Obama's long-form birth certificate, as released by the White House. A photocopy of an image in a book, with green safety-paper texture added after-the-fact. Suppose a teacher had assigned this as homework? Would that teacher still be teaching?
From the numbers that The Daily Caller gave, twenty-four students took part in this homework project. Some parents called the school to complain, but the author never says that they all did. So every Republican candidate must calculate that some of the negative radio and TV spots and Internet banner ads attacking him used ideas that came from a middle-schooler’s homework assignment. John Torre insists that the teacher never sent any of the strategy papers to the campaign. But did a sympathetic student send it on? The Daily Caller won’t say — or probably never asked.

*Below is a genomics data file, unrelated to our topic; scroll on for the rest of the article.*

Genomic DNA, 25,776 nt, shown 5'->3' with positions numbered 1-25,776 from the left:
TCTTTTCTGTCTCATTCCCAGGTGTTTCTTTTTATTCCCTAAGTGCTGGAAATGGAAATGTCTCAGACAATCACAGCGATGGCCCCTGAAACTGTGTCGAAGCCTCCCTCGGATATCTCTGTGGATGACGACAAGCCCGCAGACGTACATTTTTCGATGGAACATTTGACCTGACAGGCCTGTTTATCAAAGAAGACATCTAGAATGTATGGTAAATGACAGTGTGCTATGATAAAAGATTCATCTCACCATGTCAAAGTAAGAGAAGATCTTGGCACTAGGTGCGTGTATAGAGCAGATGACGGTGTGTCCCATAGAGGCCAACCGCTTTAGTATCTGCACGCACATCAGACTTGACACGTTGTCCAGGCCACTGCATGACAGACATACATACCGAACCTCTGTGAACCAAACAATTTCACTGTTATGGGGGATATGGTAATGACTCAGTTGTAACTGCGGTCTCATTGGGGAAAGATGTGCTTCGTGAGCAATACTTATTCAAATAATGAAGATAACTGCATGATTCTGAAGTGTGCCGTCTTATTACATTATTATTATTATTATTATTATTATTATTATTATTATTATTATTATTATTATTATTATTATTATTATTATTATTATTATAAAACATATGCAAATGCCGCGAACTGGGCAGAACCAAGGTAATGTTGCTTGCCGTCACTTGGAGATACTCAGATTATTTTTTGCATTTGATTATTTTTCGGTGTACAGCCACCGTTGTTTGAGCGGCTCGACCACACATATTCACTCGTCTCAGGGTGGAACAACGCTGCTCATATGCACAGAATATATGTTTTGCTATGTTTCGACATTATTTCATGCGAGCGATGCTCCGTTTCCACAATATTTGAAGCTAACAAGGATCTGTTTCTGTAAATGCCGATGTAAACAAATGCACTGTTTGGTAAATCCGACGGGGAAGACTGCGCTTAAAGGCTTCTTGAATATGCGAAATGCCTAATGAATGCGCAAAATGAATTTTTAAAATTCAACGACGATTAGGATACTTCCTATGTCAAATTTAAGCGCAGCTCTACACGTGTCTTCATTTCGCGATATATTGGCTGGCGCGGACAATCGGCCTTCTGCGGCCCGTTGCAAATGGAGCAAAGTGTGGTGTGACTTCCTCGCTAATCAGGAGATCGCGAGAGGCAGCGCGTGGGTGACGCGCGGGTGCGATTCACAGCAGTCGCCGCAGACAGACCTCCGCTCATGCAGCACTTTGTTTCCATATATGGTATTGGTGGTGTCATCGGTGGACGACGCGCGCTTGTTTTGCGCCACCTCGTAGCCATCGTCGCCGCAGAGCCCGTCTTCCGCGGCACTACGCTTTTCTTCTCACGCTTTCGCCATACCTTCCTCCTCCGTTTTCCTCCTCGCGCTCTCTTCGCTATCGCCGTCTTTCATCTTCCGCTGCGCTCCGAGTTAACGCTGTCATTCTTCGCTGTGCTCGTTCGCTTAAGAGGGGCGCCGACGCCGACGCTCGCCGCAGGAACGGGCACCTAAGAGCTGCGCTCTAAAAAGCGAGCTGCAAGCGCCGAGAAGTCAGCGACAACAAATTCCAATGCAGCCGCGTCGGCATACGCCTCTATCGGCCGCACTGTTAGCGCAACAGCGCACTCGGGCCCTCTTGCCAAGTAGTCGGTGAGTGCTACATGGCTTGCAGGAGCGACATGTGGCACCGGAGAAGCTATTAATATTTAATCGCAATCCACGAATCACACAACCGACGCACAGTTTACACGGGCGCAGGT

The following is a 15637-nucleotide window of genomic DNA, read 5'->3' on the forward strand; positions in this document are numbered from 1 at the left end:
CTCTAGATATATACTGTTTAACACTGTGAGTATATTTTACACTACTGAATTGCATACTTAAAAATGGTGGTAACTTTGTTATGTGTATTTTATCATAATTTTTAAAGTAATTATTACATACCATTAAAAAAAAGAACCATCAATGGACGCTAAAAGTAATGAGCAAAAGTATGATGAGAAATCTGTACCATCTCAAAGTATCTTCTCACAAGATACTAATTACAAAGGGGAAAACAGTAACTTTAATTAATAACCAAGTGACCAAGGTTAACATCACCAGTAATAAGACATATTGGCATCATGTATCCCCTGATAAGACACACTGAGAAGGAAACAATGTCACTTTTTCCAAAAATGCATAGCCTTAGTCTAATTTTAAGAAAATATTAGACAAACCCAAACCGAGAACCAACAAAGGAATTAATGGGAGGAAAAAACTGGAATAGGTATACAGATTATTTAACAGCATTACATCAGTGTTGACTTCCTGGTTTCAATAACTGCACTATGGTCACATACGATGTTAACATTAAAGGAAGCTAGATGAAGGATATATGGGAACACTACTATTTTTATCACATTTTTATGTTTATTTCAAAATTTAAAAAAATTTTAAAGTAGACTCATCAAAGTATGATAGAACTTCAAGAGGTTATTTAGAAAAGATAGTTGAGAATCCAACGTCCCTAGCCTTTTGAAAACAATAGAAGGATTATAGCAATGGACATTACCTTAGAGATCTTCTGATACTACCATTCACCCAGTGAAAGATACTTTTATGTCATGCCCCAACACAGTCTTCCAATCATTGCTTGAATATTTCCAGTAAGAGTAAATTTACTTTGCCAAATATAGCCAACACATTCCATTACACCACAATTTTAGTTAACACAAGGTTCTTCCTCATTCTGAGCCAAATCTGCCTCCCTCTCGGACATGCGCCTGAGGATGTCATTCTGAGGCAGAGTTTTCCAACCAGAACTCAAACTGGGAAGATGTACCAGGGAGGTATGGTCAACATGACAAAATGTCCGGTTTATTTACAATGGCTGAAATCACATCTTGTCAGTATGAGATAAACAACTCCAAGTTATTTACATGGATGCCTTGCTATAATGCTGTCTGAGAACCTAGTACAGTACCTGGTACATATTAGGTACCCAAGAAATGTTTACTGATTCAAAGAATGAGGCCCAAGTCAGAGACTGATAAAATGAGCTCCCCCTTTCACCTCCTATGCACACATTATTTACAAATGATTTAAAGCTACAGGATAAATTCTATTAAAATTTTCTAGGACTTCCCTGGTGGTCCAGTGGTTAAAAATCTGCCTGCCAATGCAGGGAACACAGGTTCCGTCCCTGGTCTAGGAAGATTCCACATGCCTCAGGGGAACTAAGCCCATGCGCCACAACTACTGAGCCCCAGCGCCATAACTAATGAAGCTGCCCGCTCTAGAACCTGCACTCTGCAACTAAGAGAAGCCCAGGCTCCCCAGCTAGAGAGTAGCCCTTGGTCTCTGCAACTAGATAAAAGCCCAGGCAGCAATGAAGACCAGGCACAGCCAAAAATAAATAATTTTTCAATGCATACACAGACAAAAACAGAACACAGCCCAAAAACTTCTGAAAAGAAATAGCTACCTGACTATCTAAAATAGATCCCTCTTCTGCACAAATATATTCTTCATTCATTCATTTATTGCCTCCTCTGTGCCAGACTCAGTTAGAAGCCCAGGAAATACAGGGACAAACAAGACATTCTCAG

Nor is The Daily Caller talking about what kind of information any of those students thought would make any candidate “weak.” One person’s weakness is another person’s strength. For instance, Ron Paul “doesn’t wanta study war no more.” He says so all the time. Does that make him “weak”? To the Republican base? Maybe. To the Democratic base? Certainly not. (In fact, that might make Ron Paul stronger to a base that expected Barack Obama to close Camp Delta, at Guantanamo Naval Air Station, and then wept and gnashed their teeth when he did not.) Did Denman plan to have his students discuss those fine points after presenting their homework in class? No one, even Torre, will say.
This also highlights the worst part of the homework, and that is not that some sympathetic student send his paper to the Obama campaign anyway. It is this: it teaches the students to think like partisans, and not to think for themselves. Is teaching students to copy the modes of thought, and the ideological lenses, of people who make a living tearing other people down, a proper example of civics? CNAV doubts that.